ity as anyone else and neither did they. I believe everyone should be able to express themselves without having people critique them. Everyone has all been through these types of situations and knows what it feels like to have people judge people negatively. People should speak to and get to know a person before they make assumptions about a person’s character. People do not know what another person is going through. Some people do not have the sources or access to “dress nice” on a daily basis. Some people have families that go through financial stumbles, or have religious restrictions. These sorts of obstacles prevent people to dress to society’s standards, and it is not fair for people to judge without knowing another person’s background. I believe that society as a whole should not contribute to these kinds of negative actions. By Marilyn renderoS
Illustration by Joel Monfort
Amendment gives power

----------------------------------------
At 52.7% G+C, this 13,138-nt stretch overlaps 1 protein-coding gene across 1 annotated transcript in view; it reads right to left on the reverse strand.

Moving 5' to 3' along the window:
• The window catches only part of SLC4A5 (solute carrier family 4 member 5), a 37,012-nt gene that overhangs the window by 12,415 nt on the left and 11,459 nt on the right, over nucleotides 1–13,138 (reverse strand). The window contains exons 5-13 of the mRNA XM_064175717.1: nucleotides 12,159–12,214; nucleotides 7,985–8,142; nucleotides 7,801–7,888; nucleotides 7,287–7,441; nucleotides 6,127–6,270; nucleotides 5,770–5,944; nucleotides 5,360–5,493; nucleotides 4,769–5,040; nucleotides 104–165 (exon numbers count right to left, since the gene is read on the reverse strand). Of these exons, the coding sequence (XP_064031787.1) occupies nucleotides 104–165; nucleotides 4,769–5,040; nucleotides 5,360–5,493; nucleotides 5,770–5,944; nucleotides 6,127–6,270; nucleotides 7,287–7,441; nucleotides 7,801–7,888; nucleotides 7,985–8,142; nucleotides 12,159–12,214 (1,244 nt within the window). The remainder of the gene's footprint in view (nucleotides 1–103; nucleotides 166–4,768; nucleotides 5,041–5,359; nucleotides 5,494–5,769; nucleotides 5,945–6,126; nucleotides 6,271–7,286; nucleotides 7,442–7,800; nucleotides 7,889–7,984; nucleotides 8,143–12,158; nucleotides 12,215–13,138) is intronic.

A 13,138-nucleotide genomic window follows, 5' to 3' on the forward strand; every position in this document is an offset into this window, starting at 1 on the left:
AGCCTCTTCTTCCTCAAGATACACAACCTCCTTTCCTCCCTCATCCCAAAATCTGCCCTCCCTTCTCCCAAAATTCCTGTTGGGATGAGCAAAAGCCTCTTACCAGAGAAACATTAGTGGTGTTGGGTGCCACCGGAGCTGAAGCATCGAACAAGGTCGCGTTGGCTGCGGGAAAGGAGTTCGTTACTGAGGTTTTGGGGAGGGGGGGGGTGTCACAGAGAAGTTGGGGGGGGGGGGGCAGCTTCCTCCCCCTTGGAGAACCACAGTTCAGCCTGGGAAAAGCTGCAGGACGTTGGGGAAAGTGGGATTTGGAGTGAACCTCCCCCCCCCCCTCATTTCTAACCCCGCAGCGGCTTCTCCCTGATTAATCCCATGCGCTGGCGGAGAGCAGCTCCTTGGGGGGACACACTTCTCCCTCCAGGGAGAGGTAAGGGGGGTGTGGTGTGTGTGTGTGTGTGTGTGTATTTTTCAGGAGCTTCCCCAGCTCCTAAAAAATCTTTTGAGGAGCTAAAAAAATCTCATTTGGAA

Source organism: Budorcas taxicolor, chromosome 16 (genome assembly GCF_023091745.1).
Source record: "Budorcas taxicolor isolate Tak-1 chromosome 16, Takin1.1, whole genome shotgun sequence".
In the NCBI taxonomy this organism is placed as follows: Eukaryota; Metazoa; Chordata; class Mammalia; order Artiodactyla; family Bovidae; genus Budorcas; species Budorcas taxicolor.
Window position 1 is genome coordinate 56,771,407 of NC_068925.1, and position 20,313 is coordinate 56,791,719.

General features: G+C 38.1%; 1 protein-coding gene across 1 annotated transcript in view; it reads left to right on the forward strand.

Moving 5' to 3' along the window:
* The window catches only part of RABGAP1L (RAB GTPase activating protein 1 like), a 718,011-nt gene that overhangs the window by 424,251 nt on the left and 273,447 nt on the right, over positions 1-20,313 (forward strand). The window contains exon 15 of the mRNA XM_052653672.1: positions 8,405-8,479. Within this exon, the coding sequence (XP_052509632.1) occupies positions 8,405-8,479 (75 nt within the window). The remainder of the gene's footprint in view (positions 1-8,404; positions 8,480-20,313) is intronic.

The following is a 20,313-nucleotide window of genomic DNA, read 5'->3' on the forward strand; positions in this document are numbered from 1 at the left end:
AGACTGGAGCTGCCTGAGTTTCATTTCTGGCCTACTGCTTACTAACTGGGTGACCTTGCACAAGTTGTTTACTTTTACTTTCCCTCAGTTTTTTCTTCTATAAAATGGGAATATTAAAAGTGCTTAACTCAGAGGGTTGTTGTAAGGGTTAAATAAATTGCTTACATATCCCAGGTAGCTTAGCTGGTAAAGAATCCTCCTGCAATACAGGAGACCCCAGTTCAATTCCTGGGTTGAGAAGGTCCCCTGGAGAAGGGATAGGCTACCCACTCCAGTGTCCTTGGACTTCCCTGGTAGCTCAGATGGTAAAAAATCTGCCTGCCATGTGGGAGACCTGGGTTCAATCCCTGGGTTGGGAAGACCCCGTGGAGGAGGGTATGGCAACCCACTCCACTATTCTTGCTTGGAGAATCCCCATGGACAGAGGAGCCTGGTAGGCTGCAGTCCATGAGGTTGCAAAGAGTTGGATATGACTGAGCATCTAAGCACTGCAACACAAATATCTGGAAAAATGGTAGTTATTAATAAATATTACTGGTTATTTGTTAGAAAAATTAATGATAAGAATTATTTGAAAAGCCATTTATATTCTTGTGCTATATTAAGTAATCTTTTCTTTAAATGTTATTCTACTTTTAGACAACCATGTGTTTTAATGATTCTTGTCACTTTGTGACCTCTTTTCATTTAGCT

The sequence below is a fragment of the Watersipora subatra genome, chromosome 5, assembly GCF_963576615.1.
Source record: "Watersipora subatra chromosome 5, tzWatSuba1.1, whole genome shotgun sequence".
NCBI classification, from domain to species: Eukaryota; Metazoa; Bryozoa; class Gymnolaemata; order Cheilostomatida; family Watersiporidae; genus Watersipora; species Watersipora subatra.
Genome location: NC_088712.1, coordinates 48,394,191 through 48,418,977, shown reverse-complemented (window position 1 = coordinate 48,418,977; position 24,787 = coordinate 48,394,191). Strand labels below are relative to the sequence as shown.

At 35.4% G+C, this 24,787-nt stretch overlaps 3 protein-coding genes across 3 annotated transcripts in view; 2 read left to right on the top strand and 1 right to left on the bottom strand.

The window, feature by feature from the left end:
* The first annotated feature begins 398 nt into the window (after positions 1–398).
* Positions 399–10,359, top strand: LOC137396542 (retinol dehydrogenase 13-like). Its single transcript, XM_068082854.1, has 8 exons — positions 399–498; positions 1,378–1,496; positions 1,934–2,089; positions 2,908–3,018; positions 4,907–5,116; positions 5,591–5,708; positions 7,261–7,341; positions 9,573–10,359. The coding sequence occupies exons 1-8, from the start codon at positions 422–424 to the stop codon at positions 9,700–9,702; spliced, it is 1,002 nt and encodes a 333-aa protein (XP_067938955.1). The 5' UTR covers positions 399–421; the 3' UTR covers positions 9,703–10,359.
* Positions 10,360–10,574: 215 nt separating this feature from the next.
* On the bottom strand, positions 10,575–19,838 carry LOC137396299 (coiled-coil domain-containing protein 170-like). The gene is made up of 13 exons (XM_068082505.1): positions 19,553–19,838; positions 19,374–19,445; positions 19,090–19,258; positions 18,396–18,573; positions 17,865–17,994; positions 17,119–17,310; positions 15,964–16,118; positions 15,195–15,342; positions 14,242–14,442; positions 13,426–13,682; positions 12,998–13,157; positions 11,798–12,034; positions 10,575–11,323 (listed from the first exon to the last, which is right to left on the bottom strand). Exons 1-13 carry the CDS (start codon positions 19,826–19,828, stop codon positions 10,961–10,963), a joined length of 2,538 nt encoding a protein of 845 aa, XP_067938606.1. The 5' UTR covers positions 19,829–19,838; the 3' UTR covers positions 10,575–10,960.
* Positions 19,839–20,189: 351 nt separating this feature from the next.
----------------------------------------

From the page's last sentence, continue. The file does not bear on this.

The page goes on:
As one of the most heated political topics of today’s day and age, attention must be brought to the absolute infringement of the constitutional right of every American citizen, gun control. The second amendment was placed by the founding fathers to give the power to the American people. Not only to own a weapon, but to have a true representation of the power to overthrow a tyrannical government if one comes to fruition. The United States founded on the idea that if the government becomes too controlling and too invasive into the citizens lives, they are allowed, no, it is their duty, to overthrow the government. Other countries that have established strict gun control policies have a higher or unchanged crime rate after they have implemented the laws. Strict gun laws in cities and states such as New York, Chicago and Detroit have not exactly proven effective, as these three cities have some of the highest crime rates in the entire United States of America. New York City had 79,000 violent crimes in 2012. While Houston, Texas, with much less strict gun laws, only averaged around 12,000 violent crimes in 2012. During a home invasion or a crime such as that, many say calling 911 is a safe resort and could save their life. Calling 911 delivers a false sense of security; the average response time from the moment one calls 911 until the police arrive at the door is roughly 10 minutes. A lot can happen in 10 minutes, and if one is not armed you will not be able to protect their home, and their life. There are many instances when a break in results in a murder because the homeowner is home and spooks the robber. If the homeowner owns a gun, they can legally take their life in their own hands, and stop the perpetrator in his tracks. If the government outlaws guns, only outlaws will have guns. This stays true in society as meth, cocaine, heroin, and marijuana are all outlawed, and it does not seem to have really taken them off the streets, this illegality of drugs has caused the up rise of the most massive and powerful criminal organizations in human history, very directly causing the deaths of hundreds of thousands of innocent people in the world, and the weapons used to cause those deaths, are nine out of ten times, illegally obtained. I do not condone drugs, but outlawing weapons as we have with drugs could cause a massive uproar in illegal weapons trade, and that could have ramifications as far felt as the American economy, and as close to home as crime rate increases. By Will ScaleS